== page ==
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  • Oct 25, 2014
  • Updated: 7:08pm

Satisfying clients results in success

PUBLISHED : Monday, 01 August, 1994, 12:00am
UPDATED : Monday, 01 August, 1994, 12:00am
 

TOTAL Quality Management - known as TQM - are the latest buzzwords in the business community.


There are many who believe it is an excellent way of ensuring the continued success and dynamism of any commercial organisation.


But what does it mean? And what should firms that want to adopt the approach do? Calvin Cheung is the managing director of TQM Consultants in Wan Chai.


The firm has 10 offices in provinces throughout China and Mr Cheung has considerable experience in implementing quality management systems.


But he is the first to admit there is no easy way of defining Total Quality Management.


''If you ask experts what it is, everyone will give you a different answer. It is really an approach towards satisfying the demands and needs of your customers,'' he said.


''It is about creating a climate of quality in every area of your company, a way of getting the whole organisation to improve its performance in every respect.'' Mr Cheung said one of the most important steps in TQM was ensuring that each level of the company realised the importance of quality in its area of work.


That meant from the senior and middle managers, to the operators on the shop floor.


Mr Cheung said: ''Workers have to know what their organisation's intention is, what they are all about.


''They also have to understand the importance of their work and their role in the company, and also the importance of quality in everything they do.'' Mr Cheung said he believed firms that had already been certified with one of the ISO 9000 international standards of quality had the basic foundation to implement full TQM in their organisation.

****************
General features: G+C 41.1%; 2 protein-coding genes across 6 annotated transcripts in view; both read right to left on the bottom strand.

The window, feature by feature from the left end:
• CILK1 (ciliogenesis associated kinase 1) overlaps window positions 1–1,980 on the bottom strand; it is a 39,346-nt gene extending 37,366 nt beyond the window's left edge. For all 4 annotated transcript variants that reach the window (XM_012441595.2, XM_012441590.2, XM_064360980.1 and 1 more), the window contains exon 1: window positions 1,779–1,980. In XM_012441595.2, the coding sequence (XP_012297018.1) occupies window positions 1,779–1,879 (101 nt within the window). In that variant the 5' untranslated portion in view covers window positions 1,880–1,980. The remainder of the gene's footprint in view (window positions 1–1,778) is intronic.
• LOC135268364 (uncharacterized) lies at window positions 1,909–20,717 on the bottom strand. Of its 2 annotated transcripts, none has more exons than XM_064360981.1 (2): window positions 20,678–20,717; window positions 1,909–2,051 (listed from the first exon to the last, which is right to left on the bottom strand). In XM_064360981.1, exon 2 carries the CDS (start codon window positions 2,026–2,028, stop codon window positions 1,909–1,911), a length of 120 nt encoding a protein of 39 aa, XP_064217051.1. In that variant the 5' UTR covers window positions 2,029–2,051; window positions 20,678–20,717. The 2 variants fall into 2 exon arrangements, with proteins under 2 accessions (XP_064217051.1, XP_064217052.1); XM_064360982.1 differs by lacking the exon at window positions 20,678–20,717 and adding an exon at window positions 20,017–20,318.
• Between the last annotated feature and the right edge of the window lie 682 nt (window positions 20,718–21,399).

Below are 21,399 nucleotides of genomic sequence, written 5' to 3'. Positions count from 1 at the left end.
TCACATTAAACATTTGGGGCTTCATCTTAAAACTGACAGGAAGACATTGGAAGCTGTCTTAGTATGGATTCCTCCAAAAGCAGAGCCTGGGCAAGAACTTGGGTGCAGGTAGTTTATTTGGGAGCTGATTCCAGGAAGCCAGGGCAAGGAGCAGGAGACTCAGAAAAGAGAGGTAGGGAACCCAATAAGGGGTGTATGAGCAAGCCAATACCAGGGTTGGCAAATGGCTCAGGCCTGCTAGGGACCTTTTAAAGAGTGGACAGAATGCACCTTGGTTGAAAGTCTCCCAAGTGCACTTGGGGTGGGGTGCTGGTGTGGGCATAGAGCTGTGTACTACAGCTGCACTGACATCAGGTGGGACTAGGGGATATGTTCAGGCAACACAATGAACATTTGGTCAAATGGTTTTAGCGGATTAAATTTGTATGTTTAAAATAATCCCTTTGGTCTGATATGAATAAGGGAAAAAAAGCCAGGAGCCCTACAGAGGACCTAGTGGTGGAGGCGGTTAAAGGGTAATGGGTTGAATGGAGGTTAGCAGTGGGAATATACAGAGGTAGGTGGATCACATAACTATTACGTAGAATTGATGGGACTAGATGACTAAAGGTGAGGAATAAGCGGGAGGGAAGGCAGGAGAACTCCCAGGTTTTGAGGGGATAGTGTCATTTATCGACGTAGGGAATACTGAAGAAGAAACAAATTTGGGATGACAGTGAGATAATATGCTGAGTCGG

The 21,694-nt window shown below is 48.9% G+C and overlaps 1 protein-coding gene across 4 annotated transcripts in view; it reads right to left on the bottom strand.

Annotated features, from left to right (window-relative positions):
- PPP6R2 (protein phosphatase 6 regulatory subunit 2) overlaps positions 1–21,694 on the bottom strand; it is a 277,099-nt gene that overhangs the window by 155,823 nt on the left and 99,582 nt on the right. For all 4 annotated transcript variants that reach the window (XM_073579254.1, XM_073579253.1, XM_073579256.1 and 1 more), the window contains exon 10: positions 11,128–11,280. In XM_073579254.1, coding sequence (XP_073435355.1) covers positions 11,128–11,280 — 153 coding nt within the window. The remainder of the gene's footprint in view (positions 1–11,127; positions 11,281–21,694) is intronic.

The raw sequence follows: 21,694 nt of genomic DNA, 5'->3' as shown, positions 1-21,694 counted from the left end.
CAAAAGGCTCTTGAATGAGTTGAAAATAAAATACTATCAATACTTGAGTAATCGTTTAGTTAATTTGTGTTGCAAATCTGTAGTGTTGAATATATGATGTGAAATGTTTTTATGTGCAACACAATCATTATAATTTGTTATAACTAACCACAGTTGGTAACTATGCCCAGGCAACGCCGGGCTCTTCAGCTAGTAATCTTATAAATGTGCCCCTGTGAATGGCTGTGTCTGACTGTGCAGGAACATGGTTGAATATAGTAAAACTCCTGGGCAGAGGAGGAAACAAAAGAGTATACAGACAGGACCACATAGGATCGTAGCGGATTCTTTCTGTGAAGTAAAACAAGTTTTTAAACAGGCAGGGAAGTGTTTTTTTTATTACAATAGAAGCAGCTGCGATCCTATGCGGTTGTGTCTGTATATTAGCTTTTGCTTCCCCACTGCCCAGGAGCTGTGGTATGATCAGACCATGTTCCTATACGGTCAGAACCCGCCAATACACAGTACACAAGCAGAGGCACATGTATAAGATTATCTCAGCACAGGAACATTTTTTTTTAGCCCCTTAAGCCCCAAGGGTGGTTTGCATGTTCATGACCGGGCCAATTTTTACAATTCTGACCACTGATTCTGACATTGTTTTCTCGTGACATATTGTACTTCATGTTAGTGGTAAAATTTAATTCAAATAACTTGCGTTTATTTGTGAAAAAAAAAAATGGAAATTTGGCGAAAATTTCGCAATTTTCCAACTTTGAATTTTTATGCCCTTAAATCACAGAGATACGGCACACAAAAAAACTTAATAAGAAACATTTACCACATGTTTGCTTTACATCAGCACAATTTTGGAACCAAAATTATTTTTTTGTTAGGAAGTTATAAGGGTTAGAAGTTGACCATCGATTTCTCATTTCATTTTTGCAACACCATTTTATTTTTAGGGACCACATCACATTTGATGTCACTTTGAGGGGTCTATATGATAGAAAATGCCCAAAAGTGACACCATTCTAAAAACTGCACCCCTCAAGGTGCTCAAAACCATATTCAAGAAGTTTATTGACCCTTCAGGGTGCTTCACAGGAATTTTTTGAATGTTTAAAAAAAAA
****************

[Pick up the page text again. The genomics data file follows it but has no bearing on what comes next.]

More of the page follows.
The ISO system gives an exhaustive list of written guidelines and checks to ensure that every area of a business is reaching set quality standards.


''It is very useful, as it gives set procedures and guidelines to follow to improve quality,'' he said.


''But it is only a foundation. There are some firms that get ISO certification, but there is no real culture of quality in their company.


''They get certification and sit back, but the real drive and need for quality in every area of the company may not fully be instilled at all.'' Mr Cheung said there was no one formula that could be applied to a company to take it beyond the quality levels set by ISO 9000.


''Every company is different and you have to look at their strengths and weaknesses very carefully,'' he said.


''After certification, the process of training your staff and educating them is only just beginning. There has to be a constant move towards improvement.


''One approach is benchmarking, where companies swap information and look at how other firms deal with certain situations and problems - but you have to be aware that every organisation is different and may need its own solutions.'' Mr Cheung said many firms were now beginning to realise they had to adopt a cohesive policy towards quality management if they were to prosper in the marketplace.


''In many cases, their customers in Europe and elsewhere are demanding they meet quality standards if they are to remain as suppliers,'' he said.


''Many firms are also beginning to realise the benefits of instilling a quality culture in their company.'' In one example in China, Mr Cheung said firms were now able to cope with the big problem of staff turnover because quality management gave them the systems and know-how to train workers who were more highly motivated and skilled.


''I think more and more companies realise the benefits of adopting the quality approach,'' Mr Cheung said.


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